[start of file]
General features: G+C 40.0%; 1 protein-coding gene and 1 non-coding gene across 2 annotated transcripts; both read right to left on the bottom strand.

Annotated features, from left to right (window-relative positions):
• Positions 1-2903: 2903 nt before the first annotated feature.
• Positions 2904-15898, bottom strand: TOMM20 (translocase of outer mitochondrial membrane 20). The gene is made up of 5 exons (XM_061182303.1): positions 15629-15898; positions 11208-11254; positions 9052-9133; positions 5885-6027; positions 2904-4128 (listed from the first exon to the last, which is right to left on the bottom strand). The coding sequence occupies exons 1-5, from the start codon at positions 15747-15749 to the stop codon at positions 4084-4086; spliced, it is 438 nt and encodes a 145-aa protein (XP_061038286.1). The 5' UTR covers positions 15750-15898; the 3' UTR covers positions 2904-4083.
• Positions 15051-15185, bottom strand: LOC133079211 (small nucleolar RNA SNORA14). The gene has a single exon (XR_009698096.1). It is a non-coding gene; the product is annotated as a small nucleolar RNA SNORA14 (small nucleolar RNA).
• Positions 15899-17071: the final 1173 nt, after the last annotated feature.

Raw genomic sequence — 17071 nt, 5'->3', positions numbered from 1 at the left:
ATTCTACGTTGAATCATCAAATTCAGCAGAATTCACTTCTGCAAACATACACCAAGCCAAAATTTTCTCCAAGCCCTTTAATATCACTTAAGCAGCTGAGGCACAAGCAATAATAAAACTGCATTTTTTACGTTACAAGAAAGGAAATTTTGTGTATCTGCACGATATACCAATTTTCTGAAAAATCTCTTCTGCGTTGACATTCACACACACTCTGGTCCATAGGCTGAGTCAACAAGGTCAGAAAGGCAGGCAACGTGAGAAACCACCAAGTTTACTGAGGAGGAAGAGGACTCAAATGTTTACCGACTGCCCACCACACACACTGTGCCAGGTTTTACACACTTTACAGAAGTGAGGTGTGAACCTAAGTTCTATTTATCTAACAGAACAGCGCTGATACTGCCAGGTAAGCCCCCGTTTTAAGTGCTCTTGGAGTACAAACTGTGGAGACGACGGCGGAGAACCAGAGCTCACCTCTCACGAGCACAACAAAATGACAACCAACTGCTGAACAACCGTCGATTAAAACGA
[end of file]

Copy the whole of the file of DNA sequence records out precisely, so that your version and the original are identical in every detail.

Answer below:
General features: G+C 40.0%; 1 protein-coding gene and 1 non-coding gene across 2 annotated transcripts; both read right to left on the bottom strand.

Annotated features, from left to right (window-relative positions):
• Positions 1-2903: 2903 nt before the first annotated feature.
• Positions 2904-15898, bottom strand: TOMM20 (translocase of outer mitochondrial membrane 20). The gene is made up of 5 exons (XM_061182303.1): positions 15629-15898; positions 11208-11254; positions 9052-9133; positions 5885-6027; positions 2904-4128 (listed from the first exon to the last, which is right to left on the bottom strand). The coding sequence occupies exons 1-5, from the start codon at positions 15747-15749 to the stop codon at positions 4084-4086; spliced, it is 438 nt and encodes a 145-aa protein (XP_061038286.1). The 5' UTR covers positions 15750-15898; the 3' UTR covers positions 2904-4083.
• Positions 15051-15185, bottom strand: LOC133079211 (small nucleolar RNA SNORA14). The gene has a single exon (XR_009698096.1). It is a non-coding gene; the product is annotated as a small nucleolar RNA SNORA14 (small nucleolar RNA).
• Positions 15899-17071: the final 1173 nt, after the last annotated feature.

Raw genomic sequence — 17071 nt, 5'->3', positions numbered from 1 at the left:
ATTCTACGTTGAATCATCAAATTCAGCAGAATTCACTTCTGCAAACATACACCAAGCCAAAATTTTCTCCAAGCCCTTTAATATCACTTAAGCAGCTGAGGCACAAGCAATAATAAAACTGCATTTTTTACGTTACAAGAAAGGAAATTTTGTGTATCTGCACGATATACCAATTTTCTGAAAAATCTCTTCTGCGTTGACATTCACACACACTCTGGTCCATAGGCTGAGTCAACAAGGTCAGAAAGGCAGGCAACGTGAGAAACCACCAAGTTTACTGAGGAGGAAGAGGACTCAAATGTTTACCGACTGCCCACCACACACACTGTGCCAGGTTTTACACACTTTACAGAAGTGAGGTGTGAACCTAAGTTCTATTTATCTAACAGAACAGCGCTGATACTGCCAGGTAAGCCCCCGTTTTAAGTGCTCTTGGAGTACAAACTGTGGAGACGACGGCGGAGAACCAGAGCTCACCTCTCACGAGCACAACAAAATGACAACCAACTGCTGAACAACCGTCGATTAAAACGA